Year: 2013
Working paper number: 320
Author: Bailey, Alex
Unit: SSU
This paper investigates the effectiveness of predator culling as a means of reducing livestock losses using hunting club data for Cooper (outside Mossel Bay) for the period 1976 to 1981. Results showed that caracal (Caracal caracal) culling increased subsequent livestock losses when compared to farms where fewer caracals were culled. When controlling for lagged rainfall, remoteness and a proxy for other unobserved farm characteristics, a logit model indicated the marginal effect of culling to be a 17.5% increase in the likelihood of livestock losses during the next year. The corresponding negative binomial model estimated the effect of an additional caracal culled to be a 0.373 unit increase in the number of sheep lost. A lagged rainfall variable was negative and significant in both models. According to the logit results, the marginal millimetre of rain reduced subsequent losses by 1.1%. For the negative binomial model, the marginal effect of rainfall was reduced losses by 0.047 of a sheep, which was about a 5% increase in losses. The average number of livestock lost was 0.94 sheep per farm per year. Distance travelled, used to proxy remoteness, was positive in the negative binomial model and non-significant in the logit model. Lagged livestock losses were not significant in either model. This result is important because it provides support for stricter predator control regulations by showing that livestock farmers are inadvertently harming their own interests through inappropriate culling, a practice which continues to this day.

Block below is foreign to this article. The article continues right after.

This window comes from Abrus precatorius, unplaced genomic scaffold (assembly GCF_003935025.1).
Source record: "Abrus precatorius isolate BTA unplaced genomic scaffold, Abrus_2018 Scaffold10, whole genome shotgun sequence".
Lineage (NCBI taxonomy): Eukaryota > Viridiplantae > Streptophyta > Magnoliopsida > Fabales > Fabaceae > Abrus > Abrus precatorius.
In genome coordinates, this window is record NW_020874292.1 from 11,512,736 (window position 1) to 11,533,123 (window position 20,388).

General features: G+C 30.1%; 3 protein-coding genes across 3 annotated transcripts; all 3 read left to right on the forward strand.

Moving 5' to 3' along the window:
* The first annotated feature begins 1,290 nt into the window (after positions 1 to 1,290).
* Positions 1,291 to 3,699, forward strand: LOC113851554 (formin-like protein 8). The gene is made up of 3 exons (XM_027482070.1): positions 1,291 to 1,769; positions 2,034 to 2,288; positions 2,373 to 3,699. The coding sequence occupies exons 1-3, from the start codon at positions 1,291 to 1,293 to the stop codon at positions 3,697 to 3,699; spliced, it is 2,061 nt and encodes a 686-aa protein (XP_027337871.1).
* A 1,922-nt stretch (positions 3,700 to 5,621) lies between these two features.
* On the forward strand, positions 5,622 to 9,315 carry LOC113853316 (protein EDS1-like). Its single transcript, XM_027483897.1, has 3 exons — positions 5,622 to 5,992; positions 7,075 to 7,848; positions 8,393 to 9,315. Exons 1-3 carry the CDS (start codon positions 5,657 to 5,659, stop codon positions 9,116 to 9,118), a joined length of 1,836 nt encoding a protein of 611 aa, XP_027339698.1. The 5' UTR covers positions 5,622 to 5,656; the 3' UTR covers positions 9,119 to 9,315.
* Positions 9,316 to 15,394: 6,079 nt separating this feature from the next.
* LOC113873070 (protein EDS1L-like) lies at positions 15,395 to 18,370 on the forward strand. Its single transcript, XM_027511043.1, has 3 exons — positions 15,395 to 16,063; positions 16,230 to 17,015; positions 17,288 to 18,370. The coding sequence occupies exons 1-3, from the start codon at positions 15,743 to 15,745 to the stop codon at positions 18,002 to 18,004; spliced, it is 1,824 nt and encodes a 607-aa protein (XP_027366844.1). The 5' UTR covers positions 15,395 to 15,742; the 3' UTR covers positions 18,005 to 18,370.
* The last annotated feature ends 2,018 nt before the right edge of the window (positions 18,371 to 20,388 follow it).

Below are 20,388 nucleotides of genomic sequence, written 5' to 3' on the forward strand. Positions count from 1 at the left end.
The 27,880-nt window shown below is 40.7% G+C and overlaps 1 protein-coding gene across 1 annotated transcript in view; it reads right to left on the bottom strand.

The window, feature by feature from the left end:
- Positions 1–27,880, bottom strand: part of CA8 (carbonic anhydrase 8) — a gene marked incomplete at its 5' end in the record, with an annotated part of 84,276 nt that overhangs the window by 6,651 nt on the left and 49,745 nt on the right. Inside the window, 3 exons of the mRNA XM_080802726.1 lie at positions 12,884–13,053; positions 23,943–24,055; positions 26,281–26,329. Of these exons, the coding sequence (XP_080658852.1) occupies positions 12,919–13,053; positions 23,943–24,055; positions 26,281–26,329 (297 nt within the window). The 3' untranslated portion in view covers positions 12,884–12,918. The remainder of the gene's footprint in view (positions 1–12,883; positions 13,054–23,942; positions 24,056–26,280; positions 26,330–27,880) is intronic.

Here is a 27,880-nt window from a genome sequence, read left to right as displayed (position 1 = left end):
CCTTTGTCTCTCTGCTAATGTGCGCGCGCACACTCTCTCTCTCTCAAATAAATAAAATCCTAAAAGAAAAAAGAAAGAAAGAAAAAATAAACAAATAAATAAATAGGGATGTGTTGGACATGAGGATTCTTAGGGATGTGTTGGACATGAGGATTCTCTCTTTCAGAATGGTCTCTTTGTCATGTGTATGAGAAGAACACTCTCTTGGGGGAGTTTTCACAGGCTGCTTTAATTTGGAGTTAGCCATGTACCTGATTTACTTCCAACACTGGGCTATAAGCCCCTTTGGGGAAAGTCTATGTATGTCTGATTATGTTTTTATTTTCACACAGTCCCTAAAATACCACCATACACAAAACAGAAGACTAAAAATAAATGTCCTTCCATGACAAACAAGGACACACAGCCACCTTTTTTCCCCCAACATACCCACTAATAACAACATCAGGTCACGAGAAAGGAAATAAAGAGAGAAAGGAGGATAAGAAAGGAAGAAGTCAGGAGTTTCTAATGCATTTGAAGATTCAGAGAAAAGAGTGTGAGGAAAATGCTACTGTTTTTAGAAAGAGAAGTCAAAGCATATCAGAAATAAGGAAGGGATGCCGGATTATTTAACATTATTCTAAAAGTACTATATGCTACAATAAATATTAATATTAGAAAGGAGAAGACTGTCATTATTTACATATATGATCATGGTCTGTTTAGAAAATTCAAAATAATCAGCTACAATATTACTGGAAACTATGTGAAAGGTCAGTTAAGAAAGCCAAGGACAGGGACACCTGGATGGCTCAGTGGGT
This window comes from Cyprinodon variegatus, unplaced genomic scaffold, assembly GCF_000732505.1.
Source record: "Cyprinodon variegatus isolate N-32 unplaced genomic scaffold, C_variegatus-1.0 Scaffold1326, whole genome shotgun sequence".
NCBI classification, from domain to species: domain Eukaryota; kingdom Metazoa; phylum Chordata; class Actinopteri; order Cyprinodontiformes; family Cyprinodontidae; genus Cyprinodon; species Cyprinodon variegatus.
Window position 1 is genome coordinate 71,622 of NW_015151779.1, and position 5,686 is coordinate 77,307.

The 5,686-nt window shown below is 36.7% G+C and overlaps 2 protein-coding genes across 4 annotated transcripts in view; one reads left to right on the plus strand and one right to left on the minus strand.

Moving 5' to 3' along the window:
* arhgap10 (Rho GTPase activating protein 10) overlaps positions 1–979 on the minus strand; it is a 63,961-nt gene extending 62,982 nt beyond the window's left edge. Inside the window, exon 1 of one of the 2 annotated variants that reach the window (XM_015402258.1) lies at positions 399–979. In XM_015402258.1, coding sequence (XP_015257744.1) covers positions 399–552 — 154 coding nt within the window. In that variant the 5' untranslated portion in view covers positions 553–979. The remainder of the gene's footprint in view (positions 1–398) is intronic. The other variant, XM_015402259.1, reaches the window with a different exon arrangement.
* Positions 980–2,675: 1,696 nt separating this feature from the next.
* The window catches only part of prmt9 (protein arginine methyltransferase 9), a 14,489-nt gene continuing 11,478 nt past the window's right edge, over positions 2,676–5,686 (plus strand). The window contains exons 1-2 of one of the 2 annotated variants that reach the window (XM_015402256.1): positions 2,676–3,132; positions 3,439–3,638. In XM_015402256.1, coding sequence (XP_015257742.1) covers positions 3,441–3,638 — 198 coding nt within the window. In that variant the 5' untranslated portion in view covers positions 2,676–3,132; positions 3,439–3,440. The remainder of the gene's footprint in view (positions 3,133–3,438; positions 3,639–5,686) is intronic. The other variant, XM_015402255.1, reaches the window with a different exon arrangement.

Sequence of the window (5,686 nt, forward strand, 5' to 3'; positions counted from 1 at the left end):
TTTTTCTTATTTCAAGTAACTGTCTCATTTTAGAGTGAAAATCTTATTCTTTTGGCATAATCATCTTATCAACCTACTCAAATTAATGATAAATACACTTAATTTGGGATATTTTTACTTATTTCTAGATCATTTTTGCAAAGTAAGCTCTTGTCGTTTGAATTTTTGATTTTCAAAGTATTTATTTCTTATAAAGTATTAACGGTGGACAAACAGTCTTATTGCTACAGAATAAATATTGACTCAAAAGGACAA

Publication file: WP 320 (online).pdf